It could easily be argued the person who is receiving the alimony or spousal support, is stifling their own potential by depending on their former partner for their every financial need. The way a judge calculates what a spousal support payment is based off the claimants bare essential needs. They receive a payment for that amount, therefore never reaching their own financial ceiling or making what they were truly capable of.

I was born in 1987, so forgive me if you find my stance on the issue offensive but the thought that a woman is somehow entitled to half a mans assets after they get divorced, is completely absurd to me. Granted, if a woman spent the better part of her life raising your kids and taking care of the house, some sort of financial arrangement is probably only fair. But for a woman to be awarded 50% of what a man has acquired through a lifetime — or vice versa — is insane to me.

Though, don’t worry. Your average divorce court judge never intentionally leaves anyone paying alimony with less than 40% of their total income.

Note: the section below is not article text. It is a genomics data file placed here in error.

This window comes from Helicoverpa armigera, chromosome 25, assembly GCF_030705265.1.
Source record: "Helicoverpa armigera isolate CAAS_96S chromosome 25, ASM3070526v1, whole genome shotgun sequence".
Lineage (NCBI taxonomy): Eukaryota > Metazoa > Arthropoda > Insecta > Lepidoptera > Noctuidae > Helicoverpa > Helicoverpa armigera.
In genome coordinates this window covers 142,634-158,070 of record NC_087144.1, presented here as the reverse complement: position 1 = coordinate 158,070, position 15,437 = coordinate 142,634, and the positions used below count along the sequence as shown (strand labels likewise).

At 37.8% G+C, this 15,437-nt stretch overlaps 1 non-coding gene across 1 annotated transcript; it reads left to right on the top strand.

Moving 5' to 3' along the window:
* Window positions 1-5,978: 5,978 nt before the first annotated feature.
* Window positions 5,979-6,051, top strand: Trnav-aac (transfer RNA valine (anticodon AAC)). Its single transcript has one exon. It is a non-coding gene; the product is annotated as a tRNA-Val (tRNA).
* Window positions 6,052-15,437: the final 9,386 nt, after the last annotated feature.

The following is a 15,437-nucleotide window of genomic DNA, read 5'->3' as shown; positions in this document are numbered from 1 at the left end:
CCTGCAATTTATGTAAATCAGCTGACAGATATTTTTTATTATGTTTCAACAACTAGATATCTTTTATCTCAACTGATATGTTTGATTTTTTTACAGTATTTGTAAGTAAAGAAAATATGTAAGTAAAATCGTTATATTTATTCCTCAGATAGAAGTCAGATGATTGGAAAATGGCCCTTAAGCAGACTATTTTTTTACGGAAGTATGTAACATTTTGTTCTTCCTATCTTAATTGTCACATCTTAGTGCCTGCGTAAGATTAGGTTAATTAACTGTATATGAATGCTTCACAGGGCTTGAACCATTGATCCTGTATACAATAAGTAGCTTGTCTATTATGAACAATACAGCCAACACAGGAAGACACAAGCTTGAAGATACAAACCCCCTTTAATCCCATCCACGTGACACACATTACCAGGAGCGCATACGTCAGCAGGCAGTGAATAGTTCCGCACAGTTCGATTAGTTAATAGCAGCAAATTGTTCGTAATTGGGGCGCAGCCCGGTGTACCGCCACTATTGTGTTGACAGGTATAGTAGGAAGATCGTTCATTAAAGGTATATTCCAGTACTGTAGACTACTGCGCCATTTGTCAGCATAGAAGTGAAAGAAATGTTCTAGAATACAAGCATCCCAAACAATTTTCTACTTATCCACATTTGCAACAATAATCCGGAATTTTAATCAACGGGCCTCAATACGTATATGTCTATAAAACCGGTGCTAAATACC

My, how thoughtful of them to let one keep less than half of what they earn.

First off, let’s talk about those traditional roles. If a man and woman have a kid and buy a home together — and only have one kid — nothing is stopping that woman from going and getting a job within a year of having that child. This idea that women somehow sacrificed their entire career, to have a kid, is completely made up. And dare I say, made up by women who don’t want to work but yet want to turn a divorce into a payday.

Let it be understood, my qualms are with alimony, not child support. A man should not be required by the courts to financially support his children, they should want to — but unfortunately, too often that’s not the case — thus, child support laws.

If a husband and wife agree upon a relationship with traditional gender roles, then by all means, do you. I even understand the women who say they want to spend those formative years with their child, or that they don’t want a babysitter or daycare raising their kids. However, once that child starts school, there’s no legitimate reason why a woman can’t — nor shouldn’t — go get a job.